On Wednesday 28 September 2016 15:29:28 Ricardo Signes wrote:
> * p...@cpan.org [2016-09-18T11:40:53]
> > Currently passing string values of From/To/Cc/Bcc/... headers into
> > header_str() method is broken in Email::MIME. That is because
> > Email::MIME currently uses Email::Address for generating those
> > header values (which is broken) and then MIME encode those broken
> > outputs.
> > 
> > Email::Address::XS has (looks like) correctly implemented formatter
> > and so it is needed to correctly MIME encode From/To/Cc/Bcc
> > headers.
> I suggest making Email::MIME use Email::Address::XS if it is
> available, and adding Email::Address::XS to the recommended prereqs
> of Email::MIME. The right behavior will be easy to get, and usually
> be installed, but it will be possible to proceed with less correct
> behavior if you haven't got a compiler (for some sad reason).
> Part of the question is: how wrong do things go, in what
> circumstances, if Email::Address is substituted for
> Email::Address::XS.

First problem is CVE-2015-7686. If you pass "unsafe" string into 
Email::Address then perl starts eating CPU for a very long period.

Next problem with Email::Address is that it eats names of email groups. 
Which means that if you ask or pass MIME-decoded string version of raw 

  To: undisclosed-recipients:;

You will just get:


Another problem is parsing name/phrase which have MIME encoded string 
which "looks like" an email address. E.g. for MIME header:

  To: =?UTF-8?B?PG15Pg==?= <addr...@host.com>

You will get MIME-decoded string:

  To: <my@name>, <addr...@host.com>

Because just of first problem CVE-2015-7686, I would really suggest to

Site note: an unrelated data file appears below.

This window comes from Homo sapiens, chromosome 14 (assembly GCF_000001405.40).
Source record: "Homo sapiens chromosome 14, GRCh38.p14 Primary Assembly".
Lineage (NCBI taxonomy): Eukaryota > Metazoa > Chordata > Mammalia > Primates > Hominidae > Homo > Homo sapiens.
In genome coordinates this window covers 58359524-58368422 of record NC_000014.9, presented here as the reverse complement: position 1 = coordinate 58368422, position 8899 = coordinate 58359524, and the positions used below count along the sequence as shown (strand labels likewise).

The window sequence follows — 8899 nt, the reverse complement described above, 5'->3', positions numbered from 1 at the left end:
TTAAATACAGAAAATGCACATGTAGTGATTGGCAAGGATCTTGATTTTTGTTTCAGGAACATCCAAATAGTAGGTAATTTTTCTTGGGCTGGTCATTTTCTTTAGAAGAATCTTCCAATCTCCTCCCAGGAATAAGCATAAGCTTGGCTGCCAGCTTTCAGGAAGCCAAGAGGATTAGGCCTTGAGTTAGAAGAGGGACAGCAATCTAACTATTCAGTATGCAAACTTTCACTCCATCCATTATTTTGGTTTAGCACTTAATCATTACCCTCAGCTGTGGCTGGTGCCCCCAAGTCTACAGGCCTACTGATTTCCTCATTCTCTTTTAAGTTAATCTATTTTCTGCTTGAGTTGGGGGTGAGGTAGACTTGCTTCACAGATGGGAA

totally avoid using Email::Address. If you process "unsafe" email from 
attacker on some server, you get perfect DOS attack.

I think that returning original header (not MIME decoded) or croaking is 
better then using Email::Address.

> > As compromise could be: Whole Email::MIME will not depends on
> > module Email::Address::XS. But if somebody want to pass Unicode
> > string (via header_str) to Email::MIME then MIME encoding will be
> > done via Email::MIME::Header::AddressList (which will use
> > Email::Address::XS). So if caller encodes manually From/To/Cc/...
> > headers and pass them via header_raw() then Email::Address::XS
> > will not be needed.
> Specifically, I think, a non-ASCII string.  I'm guessing that
> most/many users are really just passing in fixed ASCII strings, so
> this rule wouldn't affect them at all.  Users passing in non-ASCII
> would start getting a "automatic encoding of non-ASCII $field header
> requires ...." error.  Seems okay.


> > And can be Email::MIME::Header::AddressList part of Email-MIME
> > distribution (even if only this module will depends on XS)?
> I guess so.  We need to mark this stuff experimental for a while, I
> think, too.

No problem.

I think now we discussed everything needed... I will implement patches 
for Email::MIME and will see how it is usable and how it is working...

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